Bill Cook, professor of English, discussed the research he gathered about the works of American fiction writer Nathaniel Hawthorne, and how Hawthorne contributed to the creation of the American short story, during his faculty lecture on Monday.
“I wrote my master’s thesis (at Lehigh University) on Hawthorne’s artistic theories, and in doing that I came to the realization that what Hawthorne was as a writer was an evolving craftsman.” Cook said.
Hawthorne knew he wanted to be a writer immediately after college, Cook explained, but there was no form of literature that dealt with deep short tales, there was no such thing as a short story.
Hawthorne and Edgar Allen Poe evolved the idea of the American short story. Hawthorne had to craft the art he was trying to produce and he began with his early works, called sketches, Cook said.
“He found a way to expand it into a rich tapestry of meaning and understanding,” Cook said.
After reading all 25 volumes of Hawthorne’s writings, along with everything Hawthorne has ever read, Cook addressed the questions that remained unanswered to him.
“Why did his art change?” Cook questioned. “How did he craft from the sketch to the romance tale to the novel? Why did he start the way he did and how did he evolve over time?”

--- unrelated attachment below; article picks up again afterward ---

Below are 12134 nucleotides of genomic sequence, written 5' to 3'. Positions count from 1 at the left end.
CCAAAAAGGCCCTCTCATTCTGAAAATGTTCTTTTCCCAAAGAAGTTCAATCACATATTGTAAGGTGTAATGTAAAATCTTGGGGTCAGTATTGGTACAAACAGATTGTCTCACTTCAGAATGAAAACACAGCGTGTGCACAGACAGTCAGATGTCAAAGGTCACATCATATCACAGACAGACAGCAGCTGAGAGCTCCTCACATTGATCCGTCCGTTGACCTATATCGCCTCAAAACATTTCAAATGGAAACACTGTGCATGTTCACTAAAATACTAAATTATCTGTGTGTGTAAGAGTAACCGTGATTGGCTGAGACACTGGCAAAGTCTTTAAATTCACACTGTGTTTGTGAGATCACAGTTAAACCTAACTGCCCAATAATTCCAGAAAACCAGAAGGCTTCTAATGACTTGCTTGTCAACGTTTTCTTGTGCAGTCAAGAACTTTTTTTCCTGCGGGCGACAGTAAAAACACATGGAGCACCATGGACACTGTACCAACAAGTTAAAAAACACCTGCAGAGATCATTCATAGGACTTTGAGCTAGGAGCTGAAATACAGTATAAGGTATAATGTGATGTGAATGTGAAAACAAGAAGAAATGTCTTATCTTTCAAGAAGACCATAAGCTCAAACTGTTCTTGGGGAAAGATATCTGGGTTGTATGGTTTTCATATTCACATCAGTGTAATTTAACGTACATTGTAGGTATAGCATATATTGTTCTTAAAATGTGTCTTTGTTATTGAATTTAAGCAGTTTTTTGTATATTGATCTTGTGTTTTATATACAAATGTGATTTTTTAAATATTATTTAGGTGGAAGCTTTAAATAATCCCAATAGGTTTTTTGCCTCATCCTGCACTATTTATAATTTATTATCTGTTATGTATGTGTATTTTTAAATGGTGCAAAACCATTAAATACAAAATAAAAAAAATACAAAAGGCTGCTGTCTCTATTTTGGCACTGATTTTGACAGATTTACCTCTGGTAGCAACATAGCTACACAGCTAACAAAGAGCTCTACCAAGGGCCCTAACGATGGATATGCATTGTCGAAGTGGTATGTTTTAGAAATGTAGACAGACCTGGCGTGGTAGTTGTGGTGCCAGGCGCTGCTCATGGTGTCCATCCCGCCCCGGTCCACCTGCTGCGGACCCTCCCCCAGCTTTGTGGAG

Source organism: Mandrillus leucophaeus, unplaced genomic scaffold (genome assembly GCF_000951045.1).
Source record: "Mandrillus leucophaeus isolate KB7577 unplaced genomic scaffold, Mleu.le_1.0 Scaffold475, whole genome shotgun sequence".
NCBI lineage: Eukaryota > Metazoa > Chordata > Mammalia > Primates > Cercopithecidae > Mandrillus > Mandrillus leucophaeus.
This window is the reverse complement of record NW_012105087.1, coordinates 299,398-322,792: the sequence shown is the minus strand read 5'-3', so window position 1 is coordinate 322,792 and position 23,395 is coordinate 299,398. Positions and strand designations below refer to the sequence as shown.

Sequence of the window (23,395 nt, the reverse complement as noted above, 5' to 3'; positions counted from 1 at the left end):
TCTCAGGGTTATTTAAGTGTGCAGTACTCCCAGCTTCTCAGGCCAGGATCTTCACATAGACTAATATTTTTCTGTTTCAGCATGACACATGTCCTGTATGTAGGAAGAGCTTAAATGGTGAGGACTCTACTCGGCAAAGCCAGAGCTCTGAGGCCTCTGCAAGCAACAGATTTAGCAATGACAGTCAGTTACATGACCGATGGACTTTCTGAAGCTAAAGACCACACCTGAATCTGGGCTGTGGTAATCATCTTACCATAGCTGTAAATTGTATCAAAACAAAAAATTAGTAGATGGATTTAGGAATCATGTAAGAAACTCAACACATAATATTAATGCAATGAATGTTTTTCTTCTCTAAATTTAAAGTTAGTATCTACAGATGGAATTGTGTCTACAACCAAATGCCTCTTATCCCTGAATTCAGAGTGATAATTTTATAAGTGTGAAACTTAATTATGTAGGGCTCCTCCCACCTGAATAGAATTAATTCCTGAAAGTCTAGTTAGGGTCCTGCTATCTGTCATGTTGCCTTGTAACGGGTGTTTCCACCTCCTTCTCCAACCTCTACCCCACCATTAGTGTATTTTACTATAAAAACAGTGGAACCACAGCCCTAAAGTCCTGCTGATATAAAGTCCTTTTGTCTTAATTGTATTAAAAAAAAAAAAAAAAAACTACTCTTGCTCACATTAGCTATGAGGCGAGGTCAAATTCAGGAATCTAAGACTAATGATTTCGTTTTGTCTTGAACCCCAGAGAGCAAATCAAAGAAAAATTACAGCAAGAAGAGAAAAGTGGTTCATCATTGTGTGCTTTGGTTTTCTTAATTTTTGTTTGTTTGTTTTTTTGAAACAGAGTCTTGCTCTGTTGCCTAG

Senior English major Lauren Brown had questions too.
“It never fails to intrigue me about not finding answers about human condition. There are always more questions than answers, no matter what author,” she said.
Cook found that after college, Hawthorne was deeply interested in the work of philosophers. He questioned and developed his own understanding of life, what he wanted to do with it, and how he would write about it.
Cook explained how there were several limitations to Hawthorne’s writing since he had been isolated from the real world for so long, and found that his sketches were unrealistic; In other words, they lacked qualities of experience and worldly affairs.
Hawthorne realized his limitations, and began writing about people he met and started to build a physical world so that he was confronted with having to deal with something other than speculation, Cook explained.
Cook continued with a description about two of Hawthorne’s early works, “Sites From the Steeples” and “Hollow of Three Hills.”
In “Sites From the Steeples,” Cook explains that hawthorne is not “imposing, and telling you, but rather the artist showing you… and you create the scene.”
Cook said these stories demonstrated the narration of Hawthorne and how he created this interesting sketch that captivated his readers. To conclude the lecture, Cook read a passage from one of Hawthorne’s most famous unfinished books, “Dr. Grimshaw’s Secret.”
“I am intrigued about the topic,” Innesa Ranchpar, Senior English major, said. “What better way to be educated on this topic than by someone who lived and breathed Hawthorne.”
Veronica Sepulveda can be reached at email@example.com.